DNS Attack Costs Soar 105% in UK
UK businesses suffered the highest increase globally in costs associated with DNS attacks, with a fifth suffering the loss of sensitive data, according to the latest figures from EfficientIP.
The DNS security firms polled 1000 senior technology and security decision makers around the globe from January to April 2018 to compile its 2018 Global DNS Threat Report.
It revealed that 77% of organizations were hit by a DNS attack in 2018, with the average firm suffering seven attacks.
DNS attacks come in various flavors, but usually involve denial of service, infecting DNS infrastructure with malware designed to take the user to malicious sites, or exfiltrating data via DNS tunneling techniques.
EfficientIP found DNS-based malware and phishing (36%) were the most popular attacks, followed by DDoS (20%) and similar lock-up domain attacks (20%), and DNS tunneling (20%).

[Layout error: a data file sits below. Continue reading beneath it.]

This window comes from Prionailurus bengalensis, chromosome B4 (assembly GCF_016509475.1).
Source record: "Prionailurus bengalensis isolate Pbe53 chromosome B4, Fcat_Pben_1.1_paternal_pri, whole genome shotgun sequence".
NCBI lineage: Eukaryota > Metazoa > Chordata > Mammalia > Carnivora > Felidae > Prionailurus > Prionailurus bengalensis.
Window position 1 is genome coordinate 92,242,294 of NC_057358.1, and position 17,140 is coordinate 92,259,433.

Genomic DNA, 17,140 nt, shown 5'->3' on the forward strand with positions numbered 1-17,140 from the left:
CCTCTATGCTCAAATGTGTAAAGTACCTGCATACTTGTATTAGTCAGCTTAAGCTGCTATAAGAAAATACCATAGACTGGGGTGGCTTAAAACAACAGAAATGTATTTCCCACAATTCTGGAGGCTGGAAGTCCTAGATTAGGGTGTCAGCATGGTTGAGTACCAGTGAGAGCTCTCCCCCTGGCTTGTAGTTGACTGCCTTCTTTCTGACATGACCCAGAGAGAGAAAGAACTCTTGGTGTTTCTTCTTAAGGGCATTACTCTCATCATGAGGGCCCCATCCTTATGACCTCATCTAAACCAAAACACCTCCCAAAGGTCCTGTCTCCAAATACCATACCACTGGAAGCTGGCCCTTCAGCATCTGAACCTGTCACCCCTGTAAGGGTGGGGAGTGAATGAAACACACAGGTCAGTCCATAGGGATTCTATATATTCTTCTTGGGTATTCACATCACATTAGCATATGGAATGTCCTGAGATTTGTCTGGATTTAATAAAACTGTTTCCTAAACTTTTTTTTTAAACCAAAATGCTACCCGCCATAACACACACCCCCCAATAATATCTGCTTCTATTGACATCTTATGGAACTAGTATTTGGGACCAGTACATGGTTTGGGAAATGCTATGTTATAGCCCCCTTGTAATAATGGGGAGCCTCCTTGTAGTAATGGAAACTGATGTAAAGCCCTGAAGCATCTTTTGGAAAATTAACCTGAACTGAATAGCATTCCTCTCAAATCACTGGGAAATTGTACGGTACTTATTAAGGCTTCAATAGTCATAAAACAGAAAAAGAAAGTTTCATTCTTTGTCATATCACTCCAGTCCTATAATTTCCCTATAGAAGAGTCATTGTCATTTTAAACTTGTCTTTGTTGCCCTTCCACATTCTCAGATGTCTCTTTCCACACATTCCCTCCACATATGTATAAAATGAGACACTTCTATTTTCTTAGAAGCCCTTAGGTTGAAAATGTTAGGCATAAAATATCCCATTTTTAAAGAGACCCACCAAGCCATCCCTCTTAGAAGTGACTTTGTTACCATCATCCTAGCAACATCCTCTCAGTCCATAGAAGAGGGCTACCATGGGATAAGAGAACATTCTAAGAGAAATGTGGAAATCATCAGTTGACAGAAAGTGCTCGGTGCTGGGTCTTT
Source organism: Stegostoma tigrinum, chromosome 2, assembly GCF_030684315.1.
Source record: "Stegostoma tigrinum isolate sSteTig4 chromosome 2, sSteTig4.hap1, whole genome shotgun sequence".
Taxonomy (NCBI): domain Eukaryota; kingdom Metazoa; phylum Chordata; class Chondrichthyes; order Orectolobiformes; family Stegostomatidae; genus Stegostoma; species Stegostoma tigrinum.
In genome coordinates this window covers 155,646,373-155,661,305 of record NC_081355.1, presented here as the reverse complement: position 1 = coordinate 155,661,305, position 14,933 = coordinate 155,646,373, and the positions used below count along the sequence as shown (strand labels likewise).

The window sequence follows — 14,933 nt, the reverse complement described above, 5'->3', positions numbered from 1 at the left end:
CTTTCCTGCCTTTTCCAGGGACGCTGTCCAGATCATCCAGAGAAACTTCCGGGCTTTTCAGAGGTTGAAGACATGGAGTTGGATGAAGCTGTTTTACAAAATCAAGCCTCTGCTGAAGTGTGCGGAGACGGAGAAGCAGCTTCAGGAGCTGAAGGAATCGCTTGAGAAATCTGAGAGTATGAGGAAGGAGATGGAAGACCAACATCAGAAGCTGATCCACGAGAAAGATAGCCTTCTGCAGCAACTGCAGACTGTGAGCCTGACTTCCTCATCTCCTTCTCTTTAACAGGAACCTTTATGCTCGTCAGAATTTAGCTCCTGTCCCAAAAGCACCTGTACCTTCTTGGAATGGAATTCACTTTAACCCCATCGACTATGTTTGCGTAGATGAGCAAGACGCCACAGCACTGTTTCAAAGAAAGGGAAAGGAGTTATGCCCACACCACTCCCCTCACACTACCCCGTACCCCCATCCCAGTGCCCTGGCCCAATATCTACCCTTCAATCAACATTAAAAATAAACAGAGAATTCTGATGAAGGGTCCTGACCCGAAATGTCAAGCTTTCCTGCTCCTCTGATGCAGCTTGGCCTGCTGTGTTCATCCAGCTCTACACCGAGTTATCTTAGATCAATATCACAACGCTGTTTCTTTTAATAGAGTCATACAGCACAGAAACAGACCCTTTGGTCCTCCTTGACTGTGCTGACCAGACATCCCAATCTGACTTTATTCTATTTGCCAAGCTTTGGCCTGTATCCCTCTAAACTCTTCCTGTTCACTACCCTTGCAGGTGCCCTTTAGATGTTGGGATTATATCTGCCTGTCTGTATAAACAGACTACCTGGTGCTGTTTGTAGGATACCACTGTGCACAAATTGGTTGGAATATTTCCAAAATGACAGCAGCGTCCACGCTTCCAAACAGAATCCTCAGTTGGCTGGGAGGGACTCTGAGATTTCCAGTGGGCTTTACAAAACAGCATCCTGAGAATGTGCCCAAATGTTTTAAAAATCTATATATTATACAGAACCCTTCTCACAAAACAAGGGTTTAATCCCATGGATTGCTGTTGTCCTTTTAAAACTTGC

The report clearly shows the potentially major impact DNS attacks can have on organizations: 40% of respondents claimed they suffered cloud outages, one-third (33%) were victims of data theft and 22% suffered lost business.
In the UK, 20% lost sensitive data, 15% had IP stolen, and 21% lost customers, according to EfficientIP.
The global average cost per DNS attack increased by 57% year-on-year, but in the UK the figure soared 105%, with firms paying nearly $4m annually.
An EfficientIP spokesman told Infosecurity that London’s position as a financial center may have led to the surge in attack costs.
“The research shows the cost and frequency of attacks have increased exponentially in the financial sector,” he said. “A likely explanation could be that the City is an ideal target for hackers as it provides lucrative and vulnerable targets. The TSB IT disaster is a good example of this: TSB made its customers ideal targets for phishing attacks.”
In fact, UK financial services firms faced on average eight attacks, more than any other industry, according to the report. These cost an average of £681,000 per attack, equating to around £5.4m each year.
Source: Information Security Magazine